Another issue flying in the face of change


By Brian Feeney (for Irish News)

The present kerfuffle about flying the Union flag over Belfast City Hall is a reminder of how long it takes to change anything and of the obstacles in the way of change. It used to be that the Union flag was flown 365 days a year from anything vertical a unionist could find - at police barracks, courts, council offices, libraries, hospitals, education offices,schools and, more surprisingly, Protestant churches, never mind unofficial efforts on lamp-posts and pylons.

Until about a decade ago St McCartan's Church of Ireland Cathedral in Clogher used to fly four, yes four, Union flags, one from each corner of its tower every summer.

Since the Good Friday Agreement official manifestations have dwindled. Most unionists accept that flying the flag on 'designated days' as elsewhere in the UK is enough to satisfy honour. Even so, the flag would have been a lot less evident if it had not been for the foolish and misguided machinations of Peter Mandelson when he was Tony Blair's proconsul here.

In a futile attempt to placate unionists he reneged on understandings about royalist regalia at courts and flags at Stormont. The unionists got their flags but Mandelson got nothing from the unionists.

Mandelson's mistakes show that if there is no legislation imposed on them, unionist politicians will resist change no matter what it is, even if it is for the general good. Not, mind you, that removing a flag will make a difference to general welfare but it does make a difference to demonstrating parity of esteem and equality of status, concepts no unionist politician has ever subscribed to. After all, what was Norn Irn devised for except to provide an exclusive enclave for the diminishing minority on the island?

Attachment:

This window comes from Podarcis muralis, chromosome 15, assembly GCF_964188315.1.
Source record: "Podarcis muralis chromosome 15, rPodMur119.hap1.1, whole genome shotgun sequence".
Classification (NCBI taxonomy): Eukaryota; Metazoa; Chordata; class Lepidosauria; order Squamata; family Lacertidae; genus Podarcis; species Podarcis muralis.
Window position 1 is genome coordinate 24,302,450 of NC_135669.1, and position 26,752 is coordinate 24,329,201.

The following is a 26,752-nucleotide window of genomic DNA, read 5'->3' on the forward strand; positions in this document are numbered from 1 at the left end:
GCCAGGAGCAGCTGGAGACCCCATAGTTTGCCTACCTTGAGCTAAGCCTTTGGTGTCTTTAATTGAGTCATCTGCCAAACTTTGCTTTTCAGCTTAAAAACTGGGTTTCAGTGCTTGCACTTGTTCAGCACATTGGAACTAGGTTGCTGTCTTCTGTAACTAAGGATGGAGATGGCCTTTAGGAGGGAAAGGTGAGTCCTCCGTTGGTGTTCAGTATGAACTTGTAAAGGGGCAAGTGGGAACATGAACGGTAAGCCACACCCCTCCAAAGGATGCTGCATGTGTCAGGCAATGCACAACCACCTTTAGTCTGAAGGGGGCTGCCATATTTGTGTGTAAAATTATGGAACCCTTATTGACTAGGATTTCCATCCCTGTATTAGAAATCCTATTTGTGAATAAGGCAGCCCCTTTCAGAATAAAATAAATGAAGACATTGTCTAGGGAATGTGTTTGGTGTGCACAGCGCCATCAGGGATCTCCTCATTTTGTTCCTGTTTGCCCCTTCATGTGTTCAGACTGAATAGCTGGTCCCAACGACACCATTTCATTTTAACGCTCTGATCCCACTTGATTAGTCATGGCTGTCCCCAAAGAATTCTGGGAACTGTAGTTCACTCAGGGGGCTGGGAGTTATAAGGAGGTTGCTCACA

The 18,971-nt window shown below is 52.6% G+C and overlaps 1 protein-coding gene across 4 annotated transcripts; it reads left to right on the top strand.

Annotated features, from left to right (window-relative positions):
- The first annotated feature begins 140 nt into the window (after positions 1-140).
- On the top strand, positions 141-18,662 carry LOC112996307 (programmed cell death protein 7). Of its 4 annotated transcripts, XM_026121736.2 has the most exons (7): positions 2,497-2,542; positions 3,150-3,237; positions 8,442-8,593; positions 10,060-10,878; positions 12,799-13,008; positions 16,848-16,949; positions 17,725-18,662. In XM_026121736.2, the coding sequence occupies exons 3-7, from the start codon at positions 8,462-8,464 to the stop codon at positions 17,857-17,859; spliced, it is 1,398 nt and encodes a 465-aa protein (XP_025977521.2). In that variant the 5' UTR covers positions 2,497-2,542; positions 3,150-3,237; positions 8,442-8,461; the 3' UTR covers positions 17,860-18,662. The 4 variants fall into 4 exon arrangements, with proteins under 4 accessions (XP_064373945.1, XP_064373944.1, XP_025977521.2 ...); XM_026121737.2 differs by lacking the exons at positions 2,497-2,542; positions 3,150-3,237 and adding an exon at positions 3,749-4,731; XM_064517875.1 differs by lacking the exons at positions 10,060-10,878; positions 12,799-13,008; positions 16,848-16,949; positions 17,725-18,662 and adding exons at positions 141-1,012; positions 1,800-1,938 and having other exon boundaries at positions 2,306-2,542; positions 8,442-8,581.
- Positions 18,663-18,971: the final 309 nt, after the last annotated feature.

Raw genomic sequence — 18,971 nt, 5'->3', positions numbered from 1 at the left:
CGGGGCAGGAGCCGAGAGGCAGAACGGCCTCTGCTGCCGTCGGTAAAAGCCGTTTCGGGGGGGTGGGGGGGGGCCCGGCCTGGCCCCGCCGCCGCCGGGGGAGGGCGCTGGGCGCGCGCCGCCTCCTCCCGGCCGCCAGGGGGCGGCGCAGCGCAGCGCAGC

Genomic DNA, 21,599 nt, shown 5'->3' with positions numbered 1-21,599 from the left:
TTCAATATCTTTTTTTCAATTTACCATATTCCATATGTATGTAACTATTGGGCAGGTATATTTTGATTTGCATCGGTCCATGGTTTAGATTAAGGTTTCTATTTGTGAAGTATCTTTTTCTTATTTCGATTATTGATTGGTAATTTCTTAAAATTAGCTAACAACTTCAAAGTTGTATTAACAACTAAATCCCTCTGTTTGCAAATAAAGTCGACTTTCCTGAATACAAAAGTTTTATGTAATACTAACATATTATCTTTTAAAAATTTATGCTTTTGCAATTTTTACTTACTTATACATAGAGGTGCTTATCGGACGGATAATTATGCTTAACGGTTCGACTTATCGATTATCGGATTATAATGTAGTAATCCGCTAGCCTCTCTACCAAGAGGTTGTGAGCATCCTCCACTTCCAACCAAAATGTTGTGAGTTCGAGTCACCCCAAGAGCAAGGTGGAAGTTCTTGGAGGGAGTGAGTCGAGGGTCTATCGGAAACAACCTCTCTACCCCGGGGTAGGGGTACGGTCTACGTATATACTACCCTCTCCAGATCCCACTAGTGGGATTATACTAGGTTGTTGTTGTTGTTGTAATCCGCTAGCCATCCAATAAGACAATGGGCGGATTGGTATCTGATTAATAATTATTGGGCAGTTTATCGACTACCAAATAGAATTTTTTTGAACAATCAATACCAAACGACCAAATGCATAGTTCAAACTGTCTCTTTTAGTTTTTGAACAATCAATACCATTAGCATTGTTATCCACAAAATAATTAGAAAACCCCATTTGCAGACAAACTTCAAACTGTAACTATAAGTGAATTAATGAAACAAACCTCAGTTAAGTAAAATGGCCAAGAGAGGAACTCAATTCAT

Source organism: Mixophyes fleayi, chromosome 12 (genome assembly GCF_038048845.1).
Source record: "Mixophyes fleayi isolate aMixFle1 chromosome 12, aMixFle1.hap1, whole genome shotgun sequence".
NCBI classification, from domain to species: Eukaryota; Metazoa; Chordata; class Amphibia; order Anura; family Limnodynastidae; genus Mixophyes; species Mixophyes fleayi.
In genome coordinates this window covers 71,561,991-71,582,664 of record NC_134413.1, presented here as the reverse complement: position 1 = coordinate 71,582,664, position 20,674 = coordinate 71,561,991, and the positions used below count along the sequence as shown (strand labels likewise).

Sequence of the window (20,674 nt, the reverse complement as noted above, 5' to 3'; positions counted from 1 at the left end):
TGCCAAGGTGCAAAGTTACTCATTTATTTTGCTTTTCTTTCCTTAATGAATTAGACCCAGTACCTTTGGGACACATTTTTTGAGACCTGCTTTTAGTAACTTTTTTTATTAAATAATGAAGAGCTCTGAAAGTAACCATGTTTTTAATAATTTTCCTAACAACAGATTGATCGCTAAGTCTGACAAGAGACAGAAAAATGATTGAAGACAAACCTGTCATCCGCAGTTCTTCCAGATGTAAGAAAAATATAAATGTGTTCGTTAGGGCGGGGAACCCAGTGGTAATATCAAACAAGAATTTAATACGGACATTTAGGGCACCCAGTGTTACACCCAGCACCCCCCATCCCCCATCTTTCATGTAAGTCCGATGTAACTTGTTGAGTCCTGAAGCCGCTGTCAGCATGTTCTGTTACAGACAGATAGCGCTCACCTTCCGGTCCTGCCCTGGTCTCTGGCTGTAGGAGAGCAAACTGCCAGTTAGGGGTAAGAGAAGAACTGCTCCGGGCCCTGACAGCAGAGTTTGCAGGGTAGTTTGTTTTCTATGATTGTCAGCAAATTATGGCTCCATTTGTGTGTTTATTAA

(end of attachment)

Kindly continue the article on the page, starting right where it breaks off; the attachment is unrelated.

Legally that position has been abolished but in practice it continues and there is no provision to change the practice. Unionists know they're on a hiding to nothing legally which is why they've been resorting to dirty tricks in Belfast, distributing leaflets dressed up to look like Alliance ones.

In the end it will come down to a vote despite all the spurious consultations unionist councillors have tried to fix. In the end the unionists will lose as they always do, not necessarily this time, but in the end. They're on the wrong side of history and of demography.

You'd think some of them would stretch out a hand, meet Fenians hallway, but no. Look at any proposal for change at Stormont. Even if it's a motion in the impotent assembly unionists invoke a petition of concern, probably the most abused and misused procedure provided for in the Good Friday Agreement. True, Sinn Fein does it too, but that's mainly to defend its own members or, recently, special advisers from unionist attempts to contravene the spirit (and sometimes the letter) of the agreement or to score some point about an IRA incident a generation ago.

In the case of petitions of concern there's no chance of the Alliance Party throwing their votes behind change. Alliance don't count since, although they're unionists, they refuse to designate themselves as such. They pretend they don't take the position of either nationalists or unionists when it's perfectly obvious they are a liberal version of unionism and oppose national diversity in this society as assiduously as anyone in the DUP.

Unlike the DUP, Alliance won't even admit there are two politico-ethnic groups. The result is of course paralysis not just at the executive on any matter that counts such as housing or education but on the most trivial sectarian items.

Meanwhile the two governments are completely disengaged - the Conservatives because they have no votes and no interest, the Irish because the tanaiste for the whole of his chequered career from Stickiness to Labour has never exhibited the slightest interest in the north. Indeed at the height of the Troubles he seemed more concerned with East Germany or North Korea than the Falls or the Bogside. At the present time the man who is supposed to keep a watching brief on nationalist concerns in the north is more concerned about keeping his sinking poll ratings above those of Sinn Fein in the Dail than advancing change.

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© 2012 Irish Republican News